The Supreme Court’s recent decision in
Zurich Australian Insurance Limited T/A Zurich New Zealand v Cognition Education Limited
1 will be widely viewed as positive for arbitration in New Zealand.
In a unanimous judgment, the Court held that if parties have agreed to arbitrate any disputes under their contract, there are only very limited circumstances in which a court should hear a summary judgment application (that is, an argument by a plaintiff that the defendant has no defence to the plaintiff’s claim). The usual position is that where the parties have agreed to arbitrate and one party then attempts to bring court proceedings, the Court will stay the matter (halting any further progress in court) and refer the matter to arbitration. This reflects the principle that courts will respect parties’ choice of arbitration as a means of alternative dispute resolution (referred to as the principle of party autonomy).
The case arose from a dispute between Cognition Education Ltd (Cognition) and Zurich Australian Insurance Ltd (Zurich) regarding Cognition’s recovery of the shortfall under its insurance policy with Zurich. The shortfall arose from Cognition’s dispute with a third party which was settled for less than Cognition’s contractual entitlement. The insurance policy contained an arbitration clause stating that any dispute relating to the insurance policy would be settled by arbitration. However, instead of referring the dispute to arbitration, Cognition sought summary judgment in the High Court to enforce the shortfall under the policy. Zurich objected to the High Court’s jurisdiction on the basis of the arbitration clause, applying for a stay of the proceedings pursuant to Article 8(1) of Schedule 1 of the Arbitration Act 1996 (Article 8(1)). Article 8(1) provides (with the words at issue italicised):
8. Arbitration agreement and substantive claim before court
(1) A court before which proceedings are brought in a matter which is the subject of an arbitration agreement shall, if a party so requests not later than when submitting that party’s first statement on the substance of the dispute, stay those proceedings and refer the parties to arbitration unless it finds that the agreement is null and void, inoperative, or incapable of being performed, or
that there is not in fact any dispute between the parties with regard to the matters agreed to be referred.
The High Court held that the summary judgment application should be heard at the same time as Zurich’s application for a stay of proceedings. The High Court’s rationale was that if a court found that Zurich had no arguable defence and summary judgment could be granted, then there was no “dispute” between the parties to refer to arbitration under Article 8(1). The Court of Appeal upheld the High Court decision and Zurich appealed to the Supreme Court.
Supreme Court judgment
The Supreme Court overruled the High Court and Court of Appeal and allowed Zurich’s appeal.2 It noted that there may still be a controversy between the parties which can properly be described as a “dispute” even if it is ultimately capable of being determined by a summary process. Thus, if the parties have agreed to arbitrate their disputes, in principle a court should first consider and determine whether to stay any court proceedings and refer the matter to arbitration. Only if that course is rejected (for example, because the arbitration agreement is null and void or it is immediately demonstrable that the defendant is not acting bona fide in asserting that there is a dispute), should the application for summary judgment be considered. The Supreme Court held that to go any further than this narrow interpretation of Article 8(1), i.e. to allow courts to examine the merits of disputes before or in conjunction with considering a stay of proceedings, would undermine the purposes of the Arbitration Act 1996 which include limiting judicial involvement in the arbitral process and achieving consistency with international arbitration regimes.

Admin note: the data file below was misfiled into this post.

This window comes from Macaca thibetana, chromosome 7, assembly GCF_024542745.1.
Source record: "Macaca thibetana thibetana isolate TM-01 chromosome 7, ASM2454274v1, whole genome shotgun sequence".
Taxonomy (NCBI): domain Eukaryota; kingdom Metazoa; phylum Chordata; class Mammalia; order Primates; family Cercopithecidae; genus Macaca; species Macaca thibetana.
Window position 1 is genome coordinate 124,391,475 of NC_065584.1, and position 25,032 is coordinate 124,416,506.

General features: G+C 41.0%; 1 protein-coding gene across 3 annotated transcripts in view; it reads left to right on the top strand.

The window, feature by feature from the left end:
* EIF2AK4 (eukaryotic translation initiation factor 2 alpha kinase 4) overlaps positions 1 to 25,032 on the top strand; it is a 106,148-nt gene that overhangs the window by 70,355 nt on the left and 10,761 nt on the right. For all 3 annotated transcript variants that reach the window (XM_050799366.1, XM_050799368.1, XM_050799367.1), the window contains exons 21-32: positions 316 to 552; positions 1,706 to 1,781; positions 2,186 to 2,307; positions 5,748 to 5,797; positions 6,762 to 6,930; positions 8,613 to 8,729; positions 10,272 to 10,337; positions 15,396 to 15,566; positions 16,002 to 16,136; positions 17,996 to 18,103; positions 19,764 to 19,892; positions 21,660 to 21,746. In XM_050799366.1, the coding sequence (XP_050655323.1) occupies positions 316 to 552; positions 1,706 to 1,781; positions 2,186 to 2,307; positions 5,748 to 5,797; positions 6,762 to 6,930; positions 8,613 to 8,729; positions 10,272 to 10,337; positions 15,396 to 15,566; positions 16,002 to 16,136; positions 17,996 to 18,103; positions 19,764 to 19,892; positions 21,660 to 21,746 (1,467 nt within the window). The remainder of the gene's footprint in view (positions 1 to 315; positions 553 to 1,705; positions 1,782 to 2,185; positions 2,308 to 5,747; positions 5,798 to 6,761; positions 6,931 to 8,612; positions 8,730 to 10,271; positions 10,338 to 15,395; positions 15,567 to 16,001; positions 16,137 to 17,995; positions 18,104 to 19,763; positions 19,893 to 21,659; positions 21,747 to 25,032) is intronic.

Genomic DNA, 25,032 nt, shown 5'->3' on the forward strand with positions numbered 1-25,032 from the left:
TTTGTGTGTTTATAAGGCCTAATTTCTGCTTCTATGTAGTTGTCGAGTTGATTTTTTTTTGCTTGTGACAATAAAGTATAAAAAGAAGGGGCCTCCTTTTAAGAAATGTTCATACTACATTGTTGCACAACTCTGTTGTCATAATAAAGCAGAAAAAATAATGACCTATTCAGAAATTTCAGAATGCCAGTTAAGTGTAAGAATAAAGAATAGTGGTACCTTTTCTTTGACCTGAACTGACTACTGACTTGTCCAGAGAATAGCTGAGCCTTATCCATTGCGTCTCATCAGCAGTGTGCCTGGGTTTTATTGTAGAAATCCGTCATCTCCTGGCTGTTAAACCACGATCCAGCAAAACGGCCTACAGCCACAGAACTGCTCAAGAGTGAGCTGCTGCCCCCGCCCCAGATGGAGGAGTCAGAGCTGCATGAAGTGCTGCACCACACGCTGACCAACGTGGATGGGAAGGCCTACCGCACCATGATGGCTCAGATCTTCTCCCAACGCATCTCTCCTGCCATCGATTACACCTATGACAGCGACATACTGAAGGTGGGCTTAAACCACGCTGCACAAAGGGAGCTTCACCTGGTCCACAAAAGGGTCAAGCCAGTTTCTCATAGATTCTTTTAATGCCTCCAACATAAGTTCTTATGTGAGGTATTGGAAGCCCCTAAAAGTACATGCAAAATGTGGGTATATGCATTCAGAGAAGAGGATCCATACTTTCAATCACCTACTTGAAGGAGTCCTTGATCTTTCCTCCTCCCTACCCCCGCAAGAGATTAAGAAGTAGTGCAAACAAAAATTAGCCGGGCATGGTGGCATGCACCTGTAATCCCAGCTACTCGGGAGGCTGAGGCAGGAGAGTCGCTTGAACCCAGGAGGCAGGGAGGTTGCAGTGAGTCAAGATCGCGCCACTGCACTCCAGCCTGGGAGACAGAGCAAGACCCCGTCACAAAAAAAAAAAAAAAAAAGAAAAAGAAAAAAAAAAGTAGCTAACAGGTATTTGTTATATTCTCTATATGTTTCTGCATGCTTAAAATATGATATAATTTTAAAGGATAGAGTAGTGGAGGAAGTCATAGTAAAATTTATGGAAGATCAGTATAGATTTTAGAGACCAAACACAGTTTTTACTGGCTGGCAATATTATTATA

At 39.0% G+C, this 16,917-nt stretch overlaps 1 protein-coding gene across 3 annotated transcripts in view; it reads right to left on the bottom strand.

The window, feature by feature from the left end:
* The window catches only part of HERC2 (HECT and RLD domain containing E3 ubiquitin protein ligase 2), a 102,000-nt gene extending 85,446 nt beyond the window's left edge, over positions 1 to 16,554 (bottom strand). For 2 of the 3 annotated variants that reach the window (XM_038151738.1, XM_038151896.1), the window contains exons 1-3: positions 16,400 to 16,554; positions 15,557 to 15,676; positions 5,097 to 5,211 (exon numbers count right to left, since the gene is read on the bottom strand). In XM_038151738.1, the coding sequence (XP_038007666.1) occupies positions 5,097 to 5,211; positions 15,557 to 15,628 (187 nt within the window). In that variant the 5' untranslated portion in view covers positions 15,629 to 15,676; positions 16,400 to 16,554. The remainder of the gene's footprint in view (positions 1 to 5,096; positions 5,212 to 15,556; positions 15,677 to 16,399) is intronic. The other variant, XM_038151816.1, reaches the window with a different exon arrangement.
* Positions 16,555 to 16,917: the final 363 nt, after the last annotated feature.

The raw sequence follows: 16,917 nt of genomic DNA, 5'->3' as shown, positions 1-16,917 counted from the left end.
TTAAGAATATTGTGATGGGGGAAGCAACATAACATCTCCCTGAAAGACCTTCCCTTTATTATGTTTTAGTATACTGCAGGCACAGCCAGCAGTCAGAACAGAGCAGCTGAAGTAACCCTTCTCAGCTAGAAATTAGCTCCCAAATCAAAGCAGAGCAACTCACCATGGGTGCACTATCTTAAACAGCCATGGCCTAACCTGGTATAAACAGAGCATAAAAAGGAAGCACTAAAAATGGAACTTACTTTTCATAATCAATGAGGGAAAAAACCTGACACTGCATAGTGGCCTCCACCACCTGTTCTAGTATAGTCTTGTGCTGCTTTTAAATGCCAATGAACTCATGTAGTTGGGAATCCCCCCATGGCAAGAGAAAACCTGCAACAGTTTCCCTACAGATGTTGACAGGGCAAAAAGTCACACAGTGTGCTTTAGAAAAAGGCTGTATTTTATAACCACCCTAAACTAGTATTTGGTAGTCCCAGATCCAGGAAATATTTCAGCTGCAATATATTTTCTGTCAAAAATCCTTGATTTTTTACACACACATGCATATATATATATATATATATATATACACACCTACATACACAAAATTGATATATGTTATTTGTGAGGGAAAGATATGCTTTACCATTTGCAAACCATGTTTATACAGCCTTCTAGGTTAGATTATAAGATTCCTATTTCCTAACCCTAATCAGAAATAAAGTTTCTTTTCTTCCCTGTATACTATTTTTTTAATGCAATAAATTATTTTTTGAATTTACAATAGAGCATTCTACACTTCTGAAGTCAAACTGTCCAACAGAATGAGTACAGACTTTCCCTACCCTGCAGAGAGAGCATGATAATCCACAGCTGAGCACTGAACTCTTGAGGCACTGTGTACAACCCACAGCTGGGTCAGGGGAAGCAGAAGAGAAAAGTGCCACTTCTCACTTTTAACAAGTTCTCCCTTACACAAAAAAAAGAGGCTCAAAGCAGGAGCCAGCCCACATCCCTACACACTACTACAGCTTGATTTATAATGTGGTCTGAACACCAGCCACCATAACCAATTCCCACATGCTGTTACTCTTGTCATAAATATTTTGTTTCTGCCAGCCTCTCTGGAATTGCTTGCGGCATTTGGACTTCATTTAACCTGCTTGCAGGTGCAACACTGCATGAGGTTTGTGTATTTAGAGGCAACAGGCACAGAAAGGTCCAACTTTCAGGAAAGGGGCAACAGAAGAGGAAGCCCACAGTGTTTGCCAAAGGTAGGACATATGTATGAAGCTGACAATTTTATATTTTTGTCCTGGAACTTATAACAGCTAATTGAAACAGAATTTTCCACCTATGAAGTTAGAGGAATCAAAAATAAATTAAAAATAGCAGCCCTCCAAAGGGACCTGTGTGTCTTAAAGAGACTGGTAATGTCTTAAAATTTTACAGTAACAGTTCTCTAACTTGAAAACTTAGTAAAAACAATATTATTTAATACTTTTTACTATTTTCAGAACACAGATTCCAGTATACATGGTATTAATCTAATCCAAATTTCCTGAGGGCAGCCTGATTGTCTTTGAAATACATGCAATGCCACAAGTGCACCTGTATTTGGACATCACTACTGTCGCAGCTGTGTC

A notable feature of the Supreme Court’s judgment, and one that will be welcomed by arbitration supporters, is the Supreme Court’s focus on achieving consistency between the treatment of arbitral proceedings by New Zealand courts and our overseas counterparts. New Zealand’s Arbitration Act 1996 is derived from the Model Law on International Commercial Arbitration adopted by the United Nations Commission on International Trade Law (UNCITRAL). Promoting consistency with international arbitral regimes based on the Model Law is a stated purpose of the Arbitration Act. The position adopted by the Supreme Court is consistent with that advanced by international arbitration commentators and authority from the United Kingdom. Moreover, the
Zurich decision is particularly positive in light of the Supreme Court’s judgment last year in
Carr v Gallaway Cook Allan.3 In that case the Supreme Court invalidated the outcome of a lengthy and consensual arbitration process on the basis of an error in the arbitration clause. (Click
here for our earlier update on the Supreme Court’s decision in
Carr case was seen by some as an unwarranted judicial interference in the parties’ agreed arbitration process. The
Zurich case may be seen as exactly the opposite.
This publication is necessarily brief and general in nature. You should seek professional advice before taking any action in relation to the matters dealt with in this publication.